Fines and Fees Justice Center Advisory Board Member, Alexes Harris, and New York State Director, Katie Adamides discuss how fines and fees have become a “toxic revenue source” throughout New York state. Harris notes ending predatory court fines and fees such as the mandatory surcharge can “send a great message to other states” and help pave the way towards national reform.
NY Push To Nix Court Fines, Fees Could Spread Nationwide
A new push to eliminate court fees and fines in New York could spur similar criminal justice reforms in other states, according to experts and advocates across the country.
Legislation proposed by New York state lawmakers last week would eliminate court fees, mandatory minimum fines, garnishment of commissary accounts and incarceration on the basis of unpaid fines and fees.
The so-called End Predatory Court Fees Act is meant to help curtail New York’s reliance on fines and fees as a revenue source while the state grapples with a $14.5 billion deficit fueled by the coronavirus pandemic and thousands struggle to pay for food, housing and other basic necessitates.
“This is a key moment — a lot of people are fearful that local jurisdictions are going to turn to more fines and fees,” said Alexes Harris, a sociology professor at the University of Washington who wrote a book, “A Pound of Flesh,” on court-ordered monetary sanctions.
“Doing this in New York would send a great message to other states,” Harris added. “It would be tremendous.”
Like other jurisdictions, New York state currently imposes automatic court fees for every conviction and traffic ticket: $95 for violations, $175 for misdemeanors and $300 for felonies.
But the practice has faced increased scrutiny in the wake of a U.S. Department of Justice investigation following the police shooting of an unarmed Black teenager, Michael Brown, in Ferguson, Missouri. A federal investigation concluded that police there disproportionately targeted Black people for traffic stops, citations and arrests to get criminal fees to fill city coffers, collecting over 23% of its revenue from fines and fees in 2015.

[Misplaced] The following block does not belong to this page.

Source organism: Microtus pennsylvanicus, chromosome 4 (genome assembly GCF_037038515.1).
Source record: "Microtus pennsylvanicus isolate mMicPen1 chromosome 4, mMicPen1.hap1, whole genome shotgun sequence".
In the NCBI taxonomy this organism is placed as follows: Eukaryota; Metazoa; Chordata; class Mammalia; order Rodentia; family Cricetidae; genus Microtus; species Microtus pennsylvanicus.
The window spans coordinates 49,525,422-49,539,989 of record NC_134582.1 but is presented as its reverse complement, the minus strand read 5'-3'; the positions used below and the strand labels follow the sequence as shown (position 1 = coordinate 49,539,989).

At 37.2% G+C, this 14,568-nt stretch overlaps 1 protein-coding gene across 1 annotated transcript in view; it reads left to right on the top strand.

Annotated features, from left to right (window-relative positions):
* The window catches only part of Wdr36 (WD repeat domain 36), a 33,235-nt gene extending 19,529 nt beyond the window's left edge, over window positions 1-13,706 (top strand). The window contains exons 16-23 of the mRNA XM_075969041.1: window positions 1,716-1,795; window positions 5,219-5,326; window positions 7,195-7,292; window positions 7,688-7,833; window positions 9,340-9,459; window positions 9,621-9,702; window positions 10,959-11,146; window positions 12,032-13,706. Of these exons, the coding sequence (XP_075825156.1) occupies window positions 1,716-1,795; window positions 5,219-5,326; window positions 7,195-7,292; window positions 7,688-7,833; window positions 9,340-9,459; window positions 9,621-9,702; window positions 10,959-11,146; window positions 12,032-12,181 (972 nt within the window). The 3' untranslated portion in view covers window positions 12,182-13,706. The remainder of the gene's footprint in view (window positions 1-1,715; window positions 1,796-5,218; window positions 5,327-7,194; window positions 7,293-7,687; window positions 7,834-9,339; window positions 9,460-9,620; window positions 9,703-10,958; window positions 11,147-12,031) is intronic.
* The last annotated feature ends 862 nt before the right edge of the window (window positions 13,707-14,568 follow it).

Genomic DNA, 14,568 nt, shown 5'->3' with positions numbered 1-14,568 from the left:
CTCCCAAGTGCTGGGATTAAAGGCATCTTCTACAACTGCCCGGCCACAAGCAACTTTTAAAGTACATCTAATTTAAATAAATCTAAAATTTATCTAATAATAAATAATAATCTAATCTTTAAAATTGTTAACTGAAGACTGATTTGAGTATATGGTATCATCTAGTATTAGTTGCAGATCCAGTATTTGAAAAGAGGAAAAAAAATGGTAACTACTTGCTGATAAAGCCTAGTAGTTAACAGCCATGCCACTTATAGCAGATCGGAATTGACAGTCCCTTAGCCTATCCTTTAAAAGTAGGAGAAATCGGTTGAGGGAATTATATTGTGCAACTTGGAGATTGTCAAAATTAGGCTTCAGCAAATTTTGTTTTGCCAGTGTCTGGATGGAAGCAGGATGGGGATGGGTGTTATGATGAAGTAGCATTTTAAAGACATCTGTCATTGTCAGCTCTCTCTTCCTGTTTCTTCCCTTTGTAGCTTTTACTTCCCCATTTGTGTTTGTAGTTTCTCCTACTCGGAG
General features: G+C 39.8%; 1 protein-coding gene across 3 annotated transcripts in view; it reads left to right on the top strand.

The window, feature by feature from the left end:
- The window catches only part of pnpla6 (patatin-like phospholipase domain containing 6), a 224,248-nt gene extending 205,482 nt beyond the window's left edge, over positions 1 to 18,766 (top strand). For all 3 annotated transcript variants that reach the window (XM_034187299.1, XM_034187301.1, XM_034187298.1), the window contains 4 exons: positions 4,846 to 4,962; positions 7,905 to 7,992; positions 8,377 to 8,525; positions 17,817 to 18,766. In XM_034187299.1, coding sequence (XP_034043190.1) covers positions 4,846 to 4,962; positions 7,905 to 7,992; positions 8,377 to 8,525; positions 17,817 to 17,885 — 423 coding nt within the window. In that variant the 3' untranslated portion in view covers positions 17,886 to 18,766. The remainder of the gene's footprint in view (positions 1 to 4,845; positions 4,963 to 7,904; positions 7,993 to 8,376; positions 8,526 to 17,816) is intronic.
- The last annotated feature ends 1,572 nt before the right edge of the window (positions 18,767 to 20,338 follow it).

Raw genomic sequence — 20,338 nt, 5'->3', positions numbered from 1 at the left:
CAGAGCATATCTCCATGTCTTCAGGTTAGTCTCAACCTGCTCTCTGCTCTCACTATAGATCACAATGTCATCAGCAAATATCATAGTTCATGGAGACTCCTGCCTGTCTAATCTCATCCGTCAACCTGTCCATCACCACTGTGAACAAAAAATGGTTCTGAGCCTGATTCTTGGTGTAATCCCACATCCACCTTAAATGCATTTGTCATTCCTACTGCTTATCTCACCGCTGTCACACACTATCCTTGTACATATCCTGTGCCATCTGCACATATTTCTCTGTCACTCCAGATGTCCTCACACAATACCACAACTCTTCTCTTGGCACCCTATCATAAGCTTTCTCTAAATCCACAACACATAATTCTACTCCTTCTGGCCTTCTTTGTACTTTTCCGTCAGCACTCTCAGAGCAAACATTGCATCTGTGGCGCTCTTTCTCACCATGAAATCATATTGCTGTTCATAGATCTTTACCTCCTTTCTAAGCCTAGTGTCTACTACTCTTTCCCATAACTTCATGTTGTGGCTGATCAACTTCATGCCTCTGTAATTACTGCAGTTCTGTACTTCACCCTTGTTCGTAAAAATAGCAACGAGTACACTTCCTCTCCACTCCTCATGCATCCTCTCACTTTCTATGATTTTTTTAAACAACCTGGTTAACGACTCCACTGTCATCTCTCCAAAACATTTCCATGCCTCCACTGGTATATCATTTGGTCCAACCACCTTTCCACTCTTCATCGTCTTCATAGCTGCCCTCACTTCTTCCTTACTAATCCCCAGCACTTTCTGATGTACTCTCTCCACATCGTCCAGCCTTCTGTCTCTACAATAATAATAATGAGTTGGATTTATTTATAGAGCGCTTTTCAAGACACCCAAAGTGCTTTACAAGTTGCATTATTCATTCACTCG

Six percent of all U.S. adults are struggling with court debt from fines and fees, according to a report released in May by the Federal Reserve Board. Just 5% of white families reported unpaid legal expenses, fines or court costs compared to 12% of Black families and 9% of Hispanic families.
“Nationwide, the use of court-imposed fees in the criminal justice system, even against indigent defendants, has worked, often, to criminalize poverty itself,” said Gene R. Nichol, a professor at the University of North Carolina School of Law who co-wrote a 2017 report on the practice in the state.
“It is great to see New York taking the matter seriously,” Nichol said. “Other state legislatures should as well. We supposedly outlawed debtor prisons many decades ago.”
The proposed legislation, from Assemblymember Yuh-Line Niou, D-Manhattan, and state Sen. Julia Salazar, D-Brooklyn, is drafted but has yet to be officially introduced. A spokesman said Democratic Gov. Andrew Cuomo’s office will review the proposal.
Another preexisting bill, from state Sen. Luis Sepulveda, D-Bronx, Assemblywoman Carmen de la Rosa, D-Manhattan, is being reworked and would eliminate parole and probation fees.